“We first became carbon-negative last year and it was a three-stage process. The first stage was the calculation phase where we worked with Ecofye to collect data from our entire supply chain to understand exactly where our emissions were coming from.

“Once we had that visibility over our entire supply chain, the second phase was a reduction in our emissions. We’ve always tried to go for the most eco-friendly packaging from the get-go, even if it hasn’t necessarily been the best commercial decision.

“The third phase was offsetting. The founders picked projects that they’re really excited about in the nations that we buy our coffee from. A really exciting one is the Chinchina Watershed project in Columbia. 70% of that money goes directly to farmers’ silver pastoral systems and Agroforestry. And it’s to support reforestation in a critical watershed to secure water supply, promote biodiversity conservation, and through that, carbon sequestration.

“We’ve invested in these projects to offset 120% of the carbon that we emit. We want to make sure that we’re making a net positive impact on the planet after going through the reduction phase.”

Parting wisdom from a sustainability educator

To bring us home, Emma offers some final advice for sifting through what matters and what doesn’t when it comes to running a sustainable supply chain.

“Even though we love sustainability reporting, there is a moment where emissions happen or where they’re not happening. There is a moment where either society or community thrives or not, and there are consequences of business decisions that are real and impacting nature and everything around us.”

She believes local sourcing and minimising single-use products are key to making a positive impact.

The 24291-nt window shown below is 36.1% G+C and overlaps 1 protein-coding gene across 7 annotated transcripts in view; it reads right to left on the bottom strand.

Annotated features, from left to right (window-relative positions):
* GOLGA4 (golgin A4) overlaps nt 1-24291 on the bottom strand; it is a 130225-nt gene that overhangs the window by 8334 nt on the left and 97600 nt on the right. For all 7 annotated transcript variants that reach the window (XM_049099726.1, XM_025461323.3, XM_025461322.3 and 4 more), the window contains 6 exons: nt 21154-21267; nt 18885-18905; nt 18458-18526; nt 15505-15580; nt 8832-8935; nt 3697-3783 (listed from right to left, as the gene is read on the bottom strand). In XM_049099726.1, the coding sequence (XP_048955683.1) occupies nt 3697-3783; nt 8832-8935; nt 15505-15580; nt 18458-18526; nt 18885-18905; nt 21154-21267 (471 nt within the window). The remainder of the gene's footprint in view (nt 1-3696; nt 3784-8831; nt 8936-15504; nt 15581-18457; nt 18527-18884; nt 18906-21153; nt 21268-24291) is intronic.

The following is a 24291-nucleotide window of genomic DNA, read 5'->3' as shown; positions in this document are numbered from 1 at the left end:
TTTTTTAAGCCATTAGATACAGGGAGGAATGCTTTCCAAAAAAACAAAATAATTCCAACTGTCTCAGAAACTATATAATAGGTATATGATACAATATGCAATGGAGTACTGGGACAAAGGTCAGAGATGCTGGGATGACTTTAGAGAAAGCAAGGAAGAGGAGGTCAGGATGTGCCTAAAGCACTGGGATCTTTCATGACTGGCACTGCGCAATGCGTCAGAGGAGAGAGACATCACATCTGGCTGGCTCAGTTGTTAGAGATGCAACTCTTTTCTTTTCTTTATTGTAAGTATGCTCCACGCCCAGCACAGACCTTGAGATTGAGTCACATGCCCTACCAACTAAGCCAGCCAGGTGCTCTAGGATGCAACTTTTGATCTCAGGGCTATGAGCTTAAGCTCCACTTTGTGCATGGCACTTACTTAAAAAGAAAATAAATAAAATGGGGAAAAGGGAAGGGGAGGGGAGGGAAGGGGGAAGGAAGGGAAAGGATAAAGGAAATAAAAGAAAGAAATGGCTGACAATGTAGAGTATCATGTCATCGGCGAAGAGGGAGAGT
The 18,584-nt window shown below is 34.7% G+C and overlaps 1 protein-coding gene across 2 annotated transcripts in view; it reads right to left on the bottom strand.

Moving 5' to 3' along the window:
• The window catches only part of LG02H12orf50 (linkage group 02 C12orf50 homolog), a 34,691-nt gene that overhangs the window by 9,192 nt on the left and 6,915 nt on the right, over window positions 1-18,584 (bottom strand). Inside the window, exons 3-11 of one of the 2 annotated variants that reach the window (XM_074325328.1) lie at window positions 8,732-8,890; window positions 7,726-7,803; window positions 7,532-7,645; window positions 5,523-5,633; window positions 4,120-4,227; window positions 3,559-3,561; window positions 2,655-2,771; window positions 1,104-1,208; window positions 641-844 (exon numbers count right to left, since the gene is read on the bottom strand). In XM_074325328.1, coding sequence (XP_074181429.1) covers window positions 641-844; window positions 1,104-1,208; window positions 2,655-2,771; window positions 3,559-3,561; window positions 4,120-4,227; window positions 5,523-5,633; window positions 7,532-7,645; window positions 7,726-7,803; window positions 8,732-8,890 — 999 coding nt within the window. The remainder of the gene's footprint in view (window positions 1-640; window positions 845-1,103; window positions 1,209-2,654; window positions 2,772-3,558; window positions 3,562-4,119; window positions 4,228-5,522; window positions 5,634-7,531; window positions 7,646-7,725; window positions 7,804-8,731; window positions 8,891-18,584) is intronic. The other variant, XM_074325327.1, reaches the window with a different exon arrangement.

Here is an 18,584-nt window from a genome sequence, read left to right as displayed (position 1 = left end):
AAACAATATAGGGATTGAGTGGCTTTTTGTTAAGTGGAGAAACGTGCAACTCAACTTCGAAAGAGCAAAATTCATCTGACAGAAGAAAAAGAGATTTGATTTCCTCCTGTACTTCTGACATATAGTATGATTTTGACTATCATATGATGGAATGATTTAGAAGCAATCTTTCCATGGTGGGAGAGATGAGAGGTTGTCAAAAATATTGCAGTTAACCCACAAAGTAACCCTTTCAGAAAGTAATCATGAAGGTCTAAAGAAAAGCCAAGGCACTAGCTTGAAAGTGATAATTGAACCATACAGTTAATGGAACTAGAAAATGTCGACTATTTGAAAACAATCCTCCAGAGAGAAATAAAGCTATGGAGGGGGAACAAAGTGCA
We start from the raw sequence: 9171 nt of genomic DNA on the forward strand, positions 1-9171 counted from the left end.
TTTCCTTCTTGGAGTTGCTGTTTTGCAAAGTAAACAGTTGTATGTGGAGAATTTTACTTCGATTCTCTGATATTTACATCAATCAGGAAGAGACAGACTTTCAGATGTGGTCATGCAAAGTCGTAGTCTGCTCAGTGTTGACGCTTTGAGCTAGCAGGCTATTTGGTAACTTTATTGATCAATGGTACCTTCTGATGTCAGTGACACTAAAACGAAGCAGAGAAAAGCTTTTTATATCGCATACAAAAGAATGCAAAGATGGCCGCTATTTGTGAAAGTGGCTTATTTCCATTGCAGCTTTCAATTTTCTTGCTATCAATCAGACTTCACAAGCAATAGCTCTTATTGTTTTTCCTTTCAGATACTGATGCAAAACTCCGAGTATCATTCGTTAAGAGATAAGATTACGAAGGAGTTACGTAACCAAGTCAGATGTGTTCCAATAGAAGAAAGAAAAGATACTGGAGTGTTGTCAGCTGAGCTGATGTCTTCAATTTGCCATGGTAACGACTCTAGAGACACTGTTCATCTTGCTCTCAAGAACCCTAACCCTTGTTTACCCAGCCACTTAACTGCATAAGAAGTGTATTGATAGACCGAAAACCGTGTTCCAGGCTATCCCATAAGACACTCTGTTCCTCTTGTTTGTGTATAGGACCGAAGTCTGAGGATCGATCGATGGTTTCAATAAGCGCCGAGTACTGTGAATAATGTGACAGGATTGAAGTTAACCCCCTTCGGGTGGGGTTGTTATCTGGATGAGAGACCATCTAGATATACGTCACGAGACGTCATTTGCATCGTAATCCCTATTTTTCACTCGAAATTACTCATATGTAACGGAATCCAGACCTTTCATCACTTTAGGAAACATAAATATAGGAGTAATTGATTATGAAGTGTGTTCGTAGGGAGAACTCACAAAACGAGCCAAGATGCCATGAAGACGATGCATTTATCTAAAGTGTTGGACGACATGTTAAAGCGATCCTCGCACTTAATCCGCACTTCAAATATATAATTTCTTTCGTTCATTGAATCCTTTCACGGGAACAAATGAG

“We’re looking at concrete examples of sustainability – I think this is where communities are really important.

“Focusing on doing more with what you have locally is the best thing to do. If we want to look at really, really big change in terms of sustainability [we need to be] celebrating the longevity of products and keeping those in circulation for as long as possible. This is where communities come in – and [you don’t] have to take your business hat off to see the value in this.

“At the end of the day, sustainability is something that either happens or doesn’t. And being concrete about what it is that you would like to change allows you to break through that jargon and make it applicable for your specific company and how you would like to intervene.”

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Oliver Munro - Unleashed Software
Oliver Munro

Article by Oliver Munro in collaboration with our team of specialists. Oliver's background is in inventory management and content marketing. He's visited over 50 countries, lived aboard a circus ship, and once completed a Sudoku in under 3 minutes (allegedly).